Around Government

The USS Providence and crew moor at the North Pole. The USS Providence and crew moor at the North Pole. United States Navy

Northern Exposure

The U.S. military charts an eight-point plan for securing the Arctic and its natural resources.

By Kevin Baron

The Arctic has gained increased attention in national security circles as melting ice caps promise new access to strategic positions and undersea resources for three of the world’s most powerful countries—the United States, Russia and China—as well as Canada and NATO. 

Citing American interests in climate change, energy security and the integrity of northern sea lanes, Defense Secretary Chuck Hagel has introduced a new Pentagon plan for Arctic security that promises to significantly increase U.S. military resources and attention to the polar region. The plan is the Defense Department’s follow-on to President Obama’s national Arctic strategy, released in May 2013. 

“We are beginning to think about and plan for how our naval fleet and other capabilities and assets will need to adapt to the evolving shifts and requirements in the region,” Hagel told a delegation of international officials last fall.

The United States will not relent in defending Alaska and its northern borders, Hagel said, laying out an eight-point plan:

  1. Protect U.S. borders and Alaska
  2. Do more to more study theenvironment
  3. Enforce the law of the seas
  4. Evolve Defense Department capabilities and infrastructure
  5. Increase international training
  6. Prepare for natural disasters
  7. Protect the Arctic environment
  8. Build and enforce international institutions and organizations

A Tangled Web

Americans’ satisfaction with federal services declined this year mostly because they find agency websites more difficult to navigate, less reliable and the information less useful, according to a recent American Customer Satisfaction Index report. More than one-third of citizens who interact with government mainly use websites.

Turning the Other Cheek

No agency has embodied the paradoxical cliché across government—doing more with less—during the past few months more than the Office of Personnel Management. In its role of helping agencies with personnel matters, OPM issues furlough guidance, administers hiring freezes and interprets how new laws impact federal pay and benefits. 

OPM, however, is not immune from the governmentwide cuts. The agency recently laid off more than 300 employees in its Human Resources Services office. A few days later, OPM sent a memo to all agencies offering its services to help them improve employee morale. 

Most agencies could stand some internal improvements. In the 2013 Employee Viewpoint Survey, the percentage of workers giving positive marks decreased in 53 of 55 categories measured. 

So OPM finds itself in a difficult position. The future of the federal human resources agency will largely depend on its ability to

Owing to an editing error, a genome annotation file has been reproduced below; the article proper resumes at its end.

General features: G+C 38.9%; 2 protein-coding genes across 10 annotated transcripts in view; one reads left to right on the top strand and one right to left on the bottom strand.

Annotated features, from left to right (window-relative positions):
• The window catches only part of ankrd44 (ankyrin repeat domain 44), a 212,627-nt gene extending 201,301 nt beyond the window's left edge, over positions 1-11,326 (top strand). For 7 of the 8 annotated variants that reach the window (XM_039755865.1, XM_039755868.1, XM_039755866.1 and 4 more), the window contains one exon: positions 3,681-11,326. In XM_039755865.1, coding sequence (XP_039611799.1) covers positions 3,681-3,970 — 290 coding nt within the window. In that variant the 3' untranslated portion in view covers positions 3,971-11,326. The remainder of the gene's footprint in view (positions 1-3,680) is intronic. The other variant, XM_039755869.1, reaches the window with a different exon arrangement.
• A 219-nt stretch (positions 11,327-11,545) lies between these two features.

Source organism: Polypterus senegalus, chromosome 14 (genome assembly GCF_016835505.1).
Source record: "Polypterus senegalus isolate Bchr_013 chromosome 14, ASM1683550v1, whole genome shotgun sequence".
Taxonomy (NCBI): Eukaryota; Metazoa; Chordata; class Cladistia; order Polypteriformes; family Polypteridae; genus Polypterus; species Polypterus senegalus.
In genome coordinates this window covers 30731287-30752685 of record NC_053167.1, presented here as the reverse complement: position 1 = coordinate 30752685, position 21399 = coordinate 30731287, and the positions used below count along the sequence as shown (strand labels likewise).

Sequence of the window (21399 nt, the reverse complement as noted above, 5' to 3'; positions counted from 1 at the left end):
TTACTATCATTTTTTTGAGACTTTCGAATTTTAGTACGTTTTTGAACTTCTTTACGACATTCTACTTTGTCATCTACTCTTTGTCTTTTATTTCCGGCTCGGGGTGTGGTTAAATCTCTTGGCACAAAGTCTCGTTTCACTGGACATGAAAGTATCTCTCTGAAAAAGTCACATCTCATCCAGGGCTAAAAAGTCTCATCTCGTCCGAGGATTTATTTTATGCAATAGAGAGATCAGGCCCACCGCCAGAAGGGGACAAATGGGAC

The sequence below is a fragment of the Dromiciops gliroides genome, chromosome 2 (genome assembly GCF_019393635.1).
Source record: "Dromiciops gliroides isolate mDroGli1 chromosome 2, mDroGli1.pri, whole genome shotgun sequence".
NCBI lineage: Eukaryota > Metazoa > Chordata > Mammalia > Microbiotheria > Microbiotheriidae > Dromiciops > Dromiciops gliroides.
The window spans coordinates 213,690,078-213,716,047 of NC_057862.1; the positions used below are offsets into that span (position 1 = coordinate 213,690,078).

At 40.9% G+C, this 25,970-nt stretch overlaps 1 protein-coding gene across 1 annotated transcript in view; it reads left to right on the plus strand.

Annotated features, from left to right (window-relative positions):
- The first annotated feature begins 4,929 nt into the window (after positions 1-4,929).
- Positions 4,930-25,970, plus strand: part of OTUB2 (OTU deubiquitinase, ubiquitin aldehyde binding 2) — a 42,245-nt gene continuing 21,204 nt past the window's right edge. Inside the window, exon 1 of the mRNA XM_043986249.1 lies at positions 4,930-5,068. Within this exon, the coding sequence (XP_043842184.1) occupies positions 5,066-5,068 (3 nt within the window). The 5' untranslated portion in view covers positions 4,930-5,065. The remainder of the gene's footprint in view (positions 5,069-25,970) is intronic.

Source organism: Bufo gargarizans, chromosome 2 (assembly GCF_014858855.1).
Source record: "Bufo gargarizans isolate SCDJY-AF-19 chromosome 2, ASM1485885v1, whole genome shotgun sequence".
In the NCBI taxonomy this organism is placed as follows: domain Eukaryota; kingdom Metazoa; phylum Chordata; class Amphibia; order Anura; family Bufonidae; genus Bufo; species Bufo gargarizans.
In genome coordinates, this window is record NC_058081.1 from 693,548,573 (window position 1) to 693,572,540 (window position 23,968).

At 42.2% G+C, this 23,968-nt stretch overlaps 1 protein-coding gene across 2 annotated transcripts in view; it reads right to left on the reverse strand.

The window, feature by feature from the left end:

help other agencies accomplish their missions with limited resources, while simultaneously managing its own shortfalls.           

- Eric Katz

How to spread constructive behavior in your organization.

In their new book, Scaling Up Excellence: Getting to More Without Settling for Less, Robert Sutton and Huggy Rao address the challenges and trade-offs leaders face in spreading constructive beliefs, behaviors and practices in their organizations. The book highlights the strategies behind success stories such as Kaiser Permanente’s patient health records system and Wyeth Pharmaceutical’s model manufacturing processes. 

The authors, who are professors of management and organizational behavior, offer a series of lessons for building and uncovering “pockets of excellence” learned through seven years of case study research and conversations with leaders in a variety of industries. They include:

  •  Spread and sustain a mind-set of excellence, not just a footprint.
  •  Scaling requires addition and subtraction—the problem of more is also a problem of less.
  •  Use healthy doses of worry and self-doubt to combat illusion, impatience and incompetence.
  •  Slow down to scale faster—and better—down the road.
  •  Learn how to strike a balance between customization and replication.
  •  Link emotionally hot causes to cool solutions.
  •  Use hierarchy and process to destroy bad bureaucracy.
  •  Connect people and cascade excellence, using social bonds to spread the right mind-set.
  •  Accelerate accountability: Build organizations where “I own the place and the place owns me.”
  •  Think bad to great, not good to great: Clearing the way for excellence to spread, eliminating destructive beliefs and actions is the first order of business. 

- Chawndese Hylton

Tomorrow’s Warhorse

The Defense Advanced Research Projects Agency in 2014 is wrapping up a two-year test of robotic pack mules that can gallop behind military squads in the field and carry up to 400 pounds of equipment. The strain of carrying 100 pounds of gear can severely hamper a warfighter’s readiness, according to the Army and Marines, who have made it a top technology challenge. The Legged Squad Support System, or LS3, is designed to follow visual and verbal commands, and has the ability to traverse rugged terrain and even right itself if it falls.

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